Anthropology doctoral candidate Megan Springate will discuss her research that focuses on the many under-told women’s stories that are part of lesbian, gay, bisexual, transgender and queer history across America, on Tuesday, March 6, at SUNY Cortland.
Springate, who is pursuing her doctorate at University of Maryland at College Park, will present, “LGBT Historic Spaces: Telling All American Stories,” will begin at 4:30 p.m. in Sperry Center, Room 105.
Her talk continues the College’s year-long “Incllusion” series of lectures, films and common readings planned by SUNY Cortland’s Cultural and Intellectual Climate Committee (CICC) for the 2017-18 academic year.
This year’s series explores the concept that inclusion necessitates the recognition of “The Other,” that is those who are not “like us,” against whom we form our identity and over whom we seek to maintain power or distance. It requires that we think deeply and act inclusively with regard to who “counts” as a human being and who belongs in “our” community. The series, which has at its heart the philosophy of highly acclaimed, provocative New York Times bestseller Chimamanda Ngozi Adichie, will focus on inclusion as a fundamental condition for equity and human rights.
All “Incllusion” events are free and open to the public.
Springate is the lead researcher on LGBTQ America: A Theme Study of Lesbian, Gay, Bisexual, Transgender, and Queer History, a 1,200-page edited volume published in 2016 by the National Park Foundation and the National Park Service. She will discuss this study, which attempts to tell all Americans’ stories through National Park Services parks and programs.
The series will continue as follows:
Christa Chatfield, a SUNY Cortland associate professor of biological sciences, will moderate a panel discussion on “Women of STEM and Beyond: Stories of Personal Heroes” on Wednesday, March 7. Panelists and their departments include Avanti Mukherjee, economics; Laura Eierman, biological sciences; and Jolie Roat, mathematics. The talk begins at 4:30 p.m. in Corey Union Fireplace Lounge.
David Omotoso Stovall, a Chicago-based scholar on the influence of race in urban education, community development and housing, will address “Are We Ready for the Abolition of ‘School’?: Lessons on Community Engaged Struggle for Quality Education” on Wednesday, March 7. He will start at 7 p.m. in Sperry Center, Room 204.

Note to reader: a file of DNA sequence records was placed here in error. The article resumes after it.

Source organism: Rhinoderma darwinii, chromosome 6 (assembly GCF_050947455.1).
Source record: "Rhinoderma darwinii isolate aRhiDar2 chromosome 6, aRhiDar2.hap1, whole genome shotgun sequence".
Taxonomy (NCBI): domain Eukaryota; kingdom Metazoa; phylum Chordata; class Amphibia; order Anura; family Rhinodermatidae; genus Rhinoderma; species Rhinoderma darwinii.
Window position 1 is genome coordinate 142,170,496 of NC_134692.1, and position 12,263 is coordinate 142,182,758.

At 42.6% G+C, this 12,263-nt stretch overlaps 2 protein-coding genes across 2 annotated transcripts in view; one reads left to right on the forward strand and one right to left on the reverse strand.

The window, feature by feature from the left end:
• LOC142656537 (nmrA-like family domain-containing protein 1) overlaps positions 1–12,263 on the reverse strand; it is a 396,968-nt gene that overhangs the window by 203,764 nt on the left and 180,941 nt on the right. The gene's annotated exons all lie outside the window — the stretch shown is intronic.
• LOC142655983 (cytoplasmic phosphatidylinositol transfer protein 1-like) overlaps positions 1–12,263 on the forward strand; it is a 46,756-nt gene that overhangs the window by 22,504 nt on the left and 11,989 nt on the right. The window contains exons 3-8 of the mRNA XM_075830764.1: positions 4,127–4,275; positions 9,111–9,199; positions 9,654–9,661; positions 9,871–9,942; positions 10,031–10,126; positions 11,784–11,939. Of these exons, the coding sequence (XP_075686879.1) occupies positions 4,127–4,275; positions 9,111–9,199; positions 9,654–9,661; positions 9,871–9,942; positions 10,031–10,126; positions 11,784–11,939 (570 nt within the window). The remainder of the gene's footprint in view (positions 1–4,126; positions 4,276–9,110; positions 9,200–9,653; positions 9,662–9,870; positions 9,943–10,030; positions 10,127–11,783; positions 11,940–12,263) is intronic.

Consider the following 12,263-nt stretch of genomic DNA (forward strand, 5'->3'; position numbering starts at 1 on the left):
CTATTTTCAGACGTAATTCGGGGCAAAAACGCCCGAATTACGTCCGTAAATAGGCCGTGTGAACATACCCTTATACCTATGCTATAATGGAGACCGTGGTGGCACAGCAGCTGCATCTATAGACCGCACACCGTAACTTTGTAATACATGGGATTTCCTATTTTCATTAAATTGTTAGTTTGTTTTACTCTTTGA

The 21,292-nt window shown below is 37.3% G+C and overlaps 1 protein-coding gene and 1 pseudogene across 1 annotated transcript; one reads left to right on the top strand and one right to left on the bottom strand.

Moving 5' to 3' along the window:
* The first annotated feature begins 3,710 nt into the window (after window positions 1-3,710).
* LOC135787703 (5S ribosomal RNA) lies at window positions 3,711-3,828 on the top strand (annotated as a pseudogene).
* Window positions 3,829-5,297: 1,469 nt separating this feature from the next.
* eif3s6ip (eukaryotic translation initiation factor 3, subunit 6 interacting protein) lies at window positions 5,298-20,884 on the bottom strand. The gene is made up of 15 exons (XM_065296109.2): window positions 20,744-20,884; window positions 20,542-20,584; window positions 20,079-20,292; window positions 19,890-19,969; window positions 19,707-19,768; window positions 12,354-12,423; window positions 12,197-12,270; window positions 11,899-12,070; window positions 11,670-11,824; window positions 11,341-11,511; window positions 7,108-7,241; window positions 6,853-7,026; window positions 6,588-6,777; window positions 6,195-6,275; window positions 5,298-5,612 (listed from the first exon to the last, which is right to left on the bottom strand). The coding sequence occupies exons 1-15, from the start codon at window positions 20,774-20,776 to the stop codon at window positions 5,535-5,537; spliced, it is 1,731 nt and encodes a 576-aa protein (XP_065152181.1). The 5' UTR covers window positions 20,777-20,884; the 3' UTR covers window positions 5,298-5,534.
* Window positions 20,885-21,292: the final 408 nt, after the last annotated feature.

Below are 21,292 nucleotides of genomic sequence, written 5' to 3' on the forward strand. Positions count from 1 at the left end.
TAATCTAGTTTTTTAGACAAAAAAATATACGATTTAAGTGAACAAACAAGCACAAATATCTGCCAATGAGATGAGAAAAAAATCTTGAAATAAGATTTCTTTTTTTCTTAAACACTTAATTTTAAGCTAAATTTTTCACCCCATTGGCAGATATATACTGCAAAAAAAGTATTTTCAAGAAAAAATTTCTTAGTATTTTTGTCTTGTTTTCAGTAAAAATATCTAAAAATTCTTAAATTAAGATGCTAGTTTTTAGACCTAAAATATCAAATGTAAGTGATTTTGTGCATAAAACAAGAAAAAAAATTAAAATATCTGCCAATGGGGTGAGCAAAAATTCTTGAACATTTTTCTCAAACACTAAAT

A professor of African American studies and educational policy studies at the University of Illinois at Chicago, Stovall’s work looks at the significance of race in urban education, especially in economically challenged communities. An historian, he has a Ph.D. in educational policy studies from the University of Illinois at Urbana-Champaign.
Sociologist Stefanie DeLuca, whose research and writing explores the social contexts of disadvantaged youth with a special focus on education and housing, will lecture on Tuesday, March 20. DeLuca, the James Coleman Professor of Sociology and Social Policy at Johns Hopkins, will present “Coming of Age in the Other America,” will begin at 4:30 p.m. in Sperry Center, Room 106.
NOTE: THE FOLLOWING EVENT WAS CANCELLED AND WILL BE RESCHEDULED
A.K. Summers, author of the memoir Pregnant Butch, will speak at 5:15 p.m. on Monday, Feb. 12, in Sperry Center, Room 105. Pregnant Butch, in comic format, describes a self-identified butch lesbian’s experiences with pregnancy and childbirth.
The talk is co-presented by the Distinguished Voices in Literature series organized by the English Department. Pregnant Butch was nominated for a 2015 Lambda Literary Award and Summers was included in the 2015 Best American Comics as a notable comic. She is a graduate of Oberlin College and the School of the Art Institute of Chicago. She lives with her son in Providence, R.I.
Additional spring series events will be posted in a future Bulletin.
By using a different intellectual theme each year, the CICC committee aims to generate common topics of discussion and to establish traditions of intellectual discourse on SUNY Cortland’s campus. The series encourages faculty and staff to infuse the theme into their course curricula, engage in classroom discussions and debates around the theme, and propose campus events or speakers on related topics.
For more information on CICC events this semester, visit the CICC website or contact CICC co-chairs Barrett at 607-753-2330 or Curtis at 607-753-2979. For more information on this fall’s Distinguished Voices in Literature presentations, visit the English Department website.